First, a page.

25A1 Inadvertent Calls are still with us under a new name - Unintended Calls. Players will remain confused if one day they have a director who lets them change a call and the next they meet one who won't let them change a call.
Unintended calls happen when a player decides to make a particular call but for some unconscious reason he makes a different call.
Listen to the player's story away from the table. Ask him to leave his cards face down on the table.
Avoid looking at the hand. Looking at the hand puts the director in a position where he might be seen to be making a judgement as to a player's honesty. This is something directors simply do not do.
Looking at the hand before making a decision may give information to other players. For example, looking at a hand before allowing a 1S call to be changed suggests a shortage in spades. This is not information the table is entitled to, though it may be deduced correctly or otherwise.
An unintended call must not have been under consideration. Say something like, "Why did you bid 1NT (or 1H) if you didn't intend to?"
If a player says "I should have bid 1S not 1NT because I have 5 spades," then he has changed his mind.
"I was trying to decide whether to bid 1H or 1S and decided to bid 1S but wrote 1H instead." Not unintended because 1H was under consideration. The director cannot be sure that the player wasn't still thinking 1H when he wrote 1H.
It may be worthwhile enquiring whether systems played with other partners support the call made. Perhaps the player suddenly realized he was using the wrong system.
The actual speed, or whether the pencil leaves the paper, has no relevance in deciding whether the call had been under consideration. A thought takes almost no time at all. On the other hand a player may not even realize that he has made an unintended call until some time has passed eg when partner alerts the call or when an opponent asks a question.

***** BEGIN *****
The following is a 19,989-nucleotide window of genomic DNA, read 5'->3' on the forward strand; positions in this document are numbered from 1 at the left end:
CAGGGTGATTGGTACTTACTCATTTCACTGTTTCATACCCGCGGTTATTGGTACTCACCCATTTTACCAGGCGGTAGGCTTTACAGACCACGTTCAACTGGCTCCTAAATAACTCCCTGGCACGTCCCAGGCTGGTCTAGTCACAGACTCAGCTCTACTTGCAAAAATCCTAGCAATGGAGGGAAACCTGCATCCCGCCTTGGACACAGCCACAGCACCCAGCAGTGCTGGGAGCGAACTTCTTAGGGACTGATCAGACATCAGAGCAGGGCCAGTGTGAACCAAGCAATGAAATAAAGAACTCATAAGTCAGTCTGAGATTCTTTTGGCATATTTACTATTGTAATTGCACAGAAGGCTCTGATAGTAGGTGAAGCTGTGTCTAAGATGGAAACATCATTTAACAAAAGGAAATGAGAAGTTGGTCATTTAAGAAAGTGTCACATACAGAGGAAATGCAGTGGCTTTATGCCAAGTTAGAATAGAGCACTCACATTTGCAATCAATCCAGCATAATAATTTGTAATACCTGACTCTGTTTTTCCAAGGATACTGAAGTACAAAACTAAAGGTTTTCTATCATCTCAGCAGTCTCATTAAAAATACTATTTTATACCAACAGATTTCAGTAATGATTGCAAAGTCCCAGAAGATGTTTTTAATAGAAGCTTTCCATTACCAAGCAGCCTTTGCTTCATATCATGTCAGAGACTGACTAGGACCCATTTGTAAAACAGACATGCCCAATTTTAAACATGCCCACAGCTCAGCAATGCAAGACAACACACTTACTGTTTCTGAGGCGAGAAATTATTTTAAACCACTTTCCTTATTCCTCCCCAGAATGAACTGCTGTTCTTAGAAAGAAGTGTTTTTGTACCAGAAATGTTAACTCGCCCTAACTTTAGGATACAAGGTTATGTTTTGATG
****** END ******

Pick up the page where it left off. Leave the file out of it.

"Table Feel" may also play a part in deciding a player's intentions. The director may find some degree of shock or bewilderment on the part of the person unable to understand how he could have written something so different from what he thought he had written.
25A3 Note that an unintended call may be changed during the Clarification Period i.e. between the end of the auction and when the opening lead is faced subject of course to partner not having subsequently called.
The old "Delayed or Purposeful Change of Call" has disappeared however the director will sometimes arrive at a table to find a player has already changed his call.
25B1 Should the director rule that the first call was intended i.e. Law 25A cannot be applied, LHO is still given the option to accept the second call if he so wishes.
If LHO does accept the second call then the first call is withdrawn.
25B2 If LHO doesn't accept, the second call is cancelled.
In both cases the auction continues with information from the withdrawn or cancelled call unauthorized to the offending side and authorized to the non-offenders. There may also be lead restrictions should the offending side become the defenders.
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